The tank was circulated with the equivalent of five feet of an aqua-treat fluid, organic cleaning compounds, and material for stimulating bacteria cultures. The aqua-treat fluid temperature was raised, by circulation through a heater truck, to an optimum temperature where the bacteria would colonize downward from the aqua-treat into the sludge. The aqua-treat fluid temperature was maintained by continual circulation of it through the heater truck. After twenty-one days the sludge volume was less than one foot, and the layer on top of the aqua-treat fluid had three feet of pumpable hydrocarbons. One foot of thirty-seven gravity crude was introduced with bacterial nutrients. Since time was not an immediate consideration for the operator, the tank was allowed to stand dormant for another twenty days. After forty-one days of treatment the sludge was reduced to hydrocarbon free solids. The top oil had an increase in specific gravity from 31.1 to 33.6 API and a 10% (ten percent) increase in solvent composition with a pour point reduction of twelve degrees from 115 deg. F. to 103 deg. F.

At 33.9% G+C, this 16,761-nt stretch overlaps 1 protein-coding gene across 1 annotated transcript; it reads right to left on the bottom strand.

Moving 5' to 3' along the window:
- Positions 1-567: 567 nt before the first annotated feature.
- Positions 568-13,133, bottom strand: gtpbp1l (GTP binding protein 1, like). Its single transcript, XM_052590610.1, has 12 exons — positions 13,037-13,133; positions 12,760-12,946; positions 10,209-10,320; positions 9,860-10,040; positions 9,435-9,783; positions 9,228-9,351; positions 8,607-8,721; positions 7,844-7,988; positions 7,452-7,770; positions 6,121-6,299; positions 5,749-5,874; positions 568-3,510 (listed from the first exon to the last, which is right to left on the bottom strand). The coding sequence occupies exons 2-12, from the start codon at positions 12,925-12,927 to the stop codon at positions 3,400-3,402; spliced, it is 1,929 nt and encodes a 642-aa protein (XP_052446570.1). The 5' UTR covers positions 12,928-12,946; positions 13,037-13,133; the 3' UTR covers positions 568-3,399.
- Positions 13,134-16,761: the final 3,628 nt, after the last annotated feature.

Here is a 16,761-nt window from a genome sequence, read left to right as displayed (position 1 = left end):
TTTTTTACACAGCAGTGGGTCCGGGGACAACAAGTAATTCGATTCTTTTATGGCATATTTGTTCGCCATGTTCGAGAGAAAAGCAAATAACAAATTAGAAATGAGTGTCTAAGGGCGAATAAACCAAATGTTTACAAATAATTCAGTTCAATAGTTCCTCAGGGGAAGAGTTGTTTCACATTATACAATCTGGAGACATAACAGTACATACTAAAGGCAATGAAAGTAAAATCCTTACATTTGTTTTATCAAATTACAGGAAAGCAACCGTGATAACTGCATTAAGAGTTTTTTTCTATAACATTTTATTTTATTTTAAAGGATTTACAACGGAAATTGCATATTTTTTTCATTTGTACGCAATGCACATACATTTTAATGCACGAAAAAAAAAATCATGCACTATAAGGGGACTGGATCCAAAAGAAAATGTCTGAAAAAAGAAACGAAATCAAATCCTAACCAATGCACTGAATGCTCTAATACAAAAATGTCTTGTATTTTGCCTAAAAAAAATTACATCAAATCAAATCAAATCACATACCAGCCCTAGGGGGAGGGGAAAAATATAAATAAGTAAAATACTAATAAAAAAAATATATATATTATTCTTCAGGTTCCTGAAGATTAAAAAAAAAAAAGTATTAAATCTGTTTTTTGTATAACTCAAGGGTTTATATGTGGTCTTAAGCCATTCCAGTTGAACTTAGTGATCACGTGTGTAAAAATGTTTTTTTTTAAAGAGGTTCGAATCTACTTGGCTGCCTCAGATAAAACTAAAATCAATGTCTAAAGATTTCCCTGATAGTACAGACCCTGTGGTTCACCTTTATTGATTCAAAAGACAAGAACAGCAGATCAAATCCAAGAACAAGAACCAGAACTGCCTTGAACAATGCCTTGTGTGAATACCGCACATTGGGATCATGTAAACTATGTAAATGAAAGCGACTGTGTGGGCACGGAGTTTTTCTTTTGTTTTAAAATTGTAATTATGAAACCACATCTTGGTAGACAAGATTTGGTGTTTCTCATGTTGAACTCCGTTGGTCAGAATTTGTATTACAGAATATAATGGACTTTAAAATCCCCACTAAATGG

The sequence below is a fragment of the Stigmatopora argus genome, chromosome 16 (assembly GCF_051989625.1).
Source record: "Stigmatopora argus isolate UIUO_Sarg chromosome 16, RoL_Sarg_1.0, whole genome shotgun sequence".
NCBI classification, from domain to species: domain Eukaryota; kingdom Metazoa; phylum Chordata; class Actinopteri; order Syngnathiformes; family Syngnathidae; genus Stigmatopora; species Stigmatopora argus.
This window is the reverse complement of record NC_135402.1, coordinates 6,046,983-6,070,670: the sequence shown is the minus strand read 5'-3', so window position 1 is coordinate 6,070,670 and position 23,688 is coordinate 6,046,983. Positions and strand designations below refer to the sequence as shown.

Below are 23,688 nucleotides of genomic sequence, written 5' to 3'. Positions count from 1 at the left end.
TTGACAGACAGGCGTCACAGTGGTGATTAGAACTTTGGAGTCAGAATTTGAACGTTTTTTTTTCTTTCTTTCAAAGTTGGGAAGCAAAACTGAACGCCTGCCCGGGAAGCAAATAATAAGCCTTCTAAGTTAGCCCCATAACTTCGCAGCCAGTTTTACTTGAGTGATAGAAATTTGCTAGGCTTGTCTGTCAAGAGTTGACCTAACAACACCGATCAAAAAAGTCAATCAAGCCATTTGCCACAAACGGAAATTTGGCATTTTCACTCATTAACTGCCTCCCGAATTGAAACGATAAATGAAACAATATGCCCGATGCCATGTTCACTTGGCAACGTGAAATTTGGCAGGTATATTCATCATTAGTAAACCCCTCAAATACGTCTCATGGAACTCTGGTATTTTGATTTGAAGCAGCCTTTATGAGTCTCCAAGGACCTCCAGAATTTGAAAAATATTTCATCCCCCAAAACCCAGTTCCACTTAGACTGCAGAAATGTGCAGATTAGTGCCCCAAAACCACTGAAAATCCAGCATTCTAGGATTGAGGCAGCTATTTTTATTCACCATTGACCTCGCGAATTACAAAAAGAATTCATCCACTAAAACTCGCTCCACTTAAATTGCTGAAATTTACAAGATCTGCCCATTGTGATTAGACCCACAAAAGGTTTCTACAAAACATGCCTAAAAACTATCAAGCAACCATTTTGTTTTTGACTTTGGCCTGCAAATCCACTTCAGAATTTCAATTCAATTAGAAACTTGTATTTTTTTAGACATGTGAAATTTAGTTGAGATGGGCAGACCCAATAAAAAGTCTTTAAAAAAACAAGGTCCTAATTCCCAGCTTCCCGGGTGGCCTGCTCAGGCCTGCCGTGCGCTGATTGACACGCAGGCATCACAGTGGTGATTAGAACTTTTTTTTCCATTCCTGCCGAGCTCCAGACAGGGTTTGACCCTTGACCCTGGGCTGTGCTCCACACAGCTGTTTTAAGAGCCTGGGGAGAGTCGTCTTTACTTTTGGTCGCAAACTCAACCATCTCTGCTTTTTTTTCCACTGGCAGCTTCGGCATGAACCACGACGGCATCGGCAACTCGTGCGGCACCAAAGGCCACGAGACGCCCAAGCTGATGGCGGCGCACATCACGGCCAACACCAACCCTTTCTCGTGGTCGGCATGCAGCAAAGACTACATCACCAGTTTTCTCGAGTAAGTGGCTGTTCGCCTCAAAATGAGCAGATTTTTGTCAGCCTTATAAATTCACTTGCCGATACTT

A recycle pump transferred the resulting fluids to a three phase separator to divert the fluids to separate storage tanks and settle the solids. The water was hauled to a deep saltwater disposal well facility. The oil was sold as marketable crude. The solids were reduced from the sludge volume by 90% and land farmed.
The process was successful in treating the sludge. Bacteria changed the chemical and physical properties of the sludge oil. Thinning and dilution agents resulted from solvents produced through their metabolic process. Bacteria breaks down long chain oil molecules into the short chain solvents. The resulting oil recovered from sludge has a higher gravity and a higher percentage of hydrocarbon recovery from the sludge or "tank bottoms" 40. No harmful chemicals were used in any part of this process.